Jemsbooks

INTERVIEW WITH AUTHOR DARLENE FOSTER!

Darlene Foster

Darlene Foster

Please help me welcome author Darlene Foster to Jemsbooks Blog Segment of Interview an Author. 

It’s lovely to have you here Darlene. Please step up on the soap box.

Please tell us something about yourself.

I’m probably considered a late bloomer as I didn’t start writing seriously until later in life. But I have always loved to tell stories and made up tales in my head growing up on a ranch in southern Alberta. I recall pretending I was in exciting, foreign countries having an adventure. I had two wishes as a child, one was to travel the world and the other was to be a published writer one day. I have been very lucky as I have held wonderful jobs over the years, raised two amazing children, and been blessed with four grandchildren and two great grandchildren. My dreams have come true…

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I am so pleased to be the featured author on Pens, Paws and Claws, a wonderful blog that features authors and their pets. Don’t you just love the title of the blog? Check it out, especially if you love pets. Read about how I use animals in my books and how animals have affected my writing life. Of course, Dot is included.

Welcome Author Darlene Foster

Pens, Paws, and Claws would like to welcome author, Darlene Foster to the blog!

 

Author Darlene Foster and her dog, Dot. 

How do your pets impact your writing?

Spending time with my dog relaxes me and inspires ideas. When I get stuck, I take her for a walk and often return with fresh new ideas. She also gets me off my butt and away from the computer. When she thinks I have been there too long, she comes into my office with her ball and drops it in front of me, looking at me with those big puppy dog eyes. I just can’t say no. Before moving to Spain and getting our dog we had cats. They would sleep on my lap or on my feet while I wrote. A writer needs pets. They are great to discuss ideas with.

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Who could refuse those eyes? 

Do you include animals in your stories?

Living on a farm/ranch there were always animals around so I love animals of all sorts….

read more here and discover my funniest pet story

http://penspawsandclaws.com/welcome-author-darlene-foster/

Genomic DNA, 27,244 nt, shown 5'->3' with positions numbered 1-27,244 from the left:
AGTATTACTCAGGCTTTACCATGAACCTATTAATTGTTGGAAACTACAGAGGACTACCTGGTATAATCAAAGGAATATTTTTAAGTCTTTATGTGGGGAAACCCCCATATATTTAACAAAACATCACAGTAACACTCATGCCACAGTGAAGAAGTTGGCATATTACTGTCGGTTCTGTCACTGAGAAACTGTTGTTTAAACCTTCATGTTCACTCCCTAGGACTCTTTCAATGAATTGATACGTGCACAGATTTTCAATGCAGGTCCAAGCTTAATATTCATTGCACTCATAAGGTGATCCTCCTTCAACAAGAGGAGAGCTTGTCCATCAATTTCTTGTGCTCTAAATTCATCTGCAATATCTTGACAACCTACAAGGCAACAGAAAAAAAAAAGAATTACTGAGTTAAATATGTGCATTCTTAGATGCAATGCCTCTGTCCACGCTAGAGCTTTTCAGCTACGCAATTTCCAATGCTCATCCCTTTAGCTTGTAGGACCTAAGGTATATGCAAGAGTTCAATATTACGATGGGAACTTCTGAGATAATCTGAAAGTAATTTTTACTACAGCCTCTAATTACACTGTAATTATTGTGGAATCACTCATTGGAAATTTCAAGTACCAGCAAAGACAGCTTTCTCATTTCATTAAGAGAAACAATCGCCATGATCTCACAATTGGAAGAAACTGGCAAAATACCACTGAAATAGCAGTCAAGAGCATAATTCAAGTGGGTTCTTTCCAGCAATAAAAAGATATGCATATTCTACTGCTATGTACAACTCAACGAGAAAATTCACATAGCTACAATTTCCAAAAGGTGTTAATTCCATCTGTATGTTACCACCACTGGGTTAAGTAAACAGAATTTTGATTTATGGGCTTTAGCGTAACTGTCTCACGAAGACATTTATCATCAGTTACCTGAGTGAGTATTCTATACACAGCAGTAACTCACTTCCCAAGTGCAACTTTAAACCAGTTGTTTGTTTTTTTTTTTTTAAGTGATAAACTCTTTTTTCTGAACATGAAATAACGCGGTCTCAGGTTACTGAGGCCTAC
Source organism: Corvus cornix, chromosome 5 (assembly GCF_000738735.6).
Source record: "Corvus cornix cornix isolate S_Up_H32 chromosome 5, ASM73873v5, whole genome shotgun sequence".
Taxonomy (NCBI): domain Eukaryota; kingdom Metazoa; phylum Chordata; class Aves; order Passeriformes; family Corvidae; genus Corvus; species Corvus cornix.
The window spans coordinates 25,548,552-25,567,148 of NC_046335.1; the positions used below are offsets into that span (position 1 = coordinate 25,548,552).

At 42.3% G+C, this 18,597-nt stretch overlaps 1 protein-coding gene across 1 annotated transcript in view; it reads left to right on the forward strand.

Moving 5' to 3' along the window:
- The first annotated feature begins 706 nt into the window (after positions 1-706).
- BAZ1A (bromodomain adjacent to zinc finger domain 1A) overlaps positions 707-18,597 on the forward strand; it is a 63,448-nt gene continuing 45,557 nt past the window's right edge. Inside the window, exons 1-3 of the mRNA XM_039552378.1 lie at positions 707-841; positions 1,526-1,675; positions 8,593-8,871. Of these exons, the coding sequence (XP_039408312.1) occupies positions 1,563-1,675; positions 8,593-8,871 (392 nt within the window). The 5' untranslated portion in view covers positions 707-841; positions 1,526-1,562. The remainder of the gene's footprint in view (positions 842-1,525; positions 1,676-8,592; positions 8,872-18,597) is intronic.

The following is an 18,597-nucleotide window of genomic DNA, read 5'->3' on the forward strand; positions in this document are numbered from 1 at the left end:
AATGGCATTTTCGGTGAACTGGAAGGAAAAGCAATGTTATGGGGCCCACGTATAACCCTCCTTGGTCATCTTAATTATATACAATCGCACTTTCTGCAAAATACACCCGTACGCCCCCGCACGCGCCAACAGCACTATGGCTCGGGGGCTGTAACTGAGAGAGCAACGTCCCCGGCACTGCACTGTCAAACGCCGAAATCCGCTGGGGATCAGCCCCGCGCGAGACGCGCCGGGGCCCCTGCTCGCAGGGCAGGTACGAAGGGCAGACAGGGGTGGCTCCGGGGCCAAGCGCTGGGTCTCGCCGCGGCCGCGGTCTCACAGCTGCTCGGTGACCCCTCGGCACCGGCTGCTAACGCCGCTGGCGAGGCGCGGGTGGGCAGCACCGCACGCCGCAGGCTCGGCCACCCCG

Whether you are a writer or not, how have animals affected your life? Do you have a funny pet story?

I’m tickled to be featured on MJ Mallon’s blog. Find out what I would do with a traveling onion and a few other things about me and my writing that you may or may not know.

M J Mallon YA/Paranormal Author

A huge welcome to Darlene Foster who is over at my blog home today for a Q and A about her children’s adventure series: Amanda Travels.

Some of you might know that I like to interview using my nickname MJ…

MJ: I’d love to find out more about your amazing travel series featuring a twelve year old girl. Who is Amanda Ross and where does she like to travel to? What mysteries does she uncover/solve? What adventures does she have?

Darlene: Amanda Ross is an average girl living in Alberta, Canada and she is bored. On her twelfth birthday she makes a wish for travel and adventure before blowing out all her candles. The next day tickets to visit her aunt and uncle in the United Arab Emirates arrive in the mail. She has an amazing adventure in the UAE that includes a mysterious perfume flask, a beautiful princess, a…

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I was lucky to be interviewed by Ari Meghlen on her award-winning blog. I talk about why I enjoy writing and chatting with Jane Austen.

Ari Meghlen - Writer | Blogger | Bad card player

This week’s guest post is an interview with the lovely Darlene Foster, author of Amanda in New Mexico. Enjoy!

Banner: Guest post Interview with Author Darlene Foster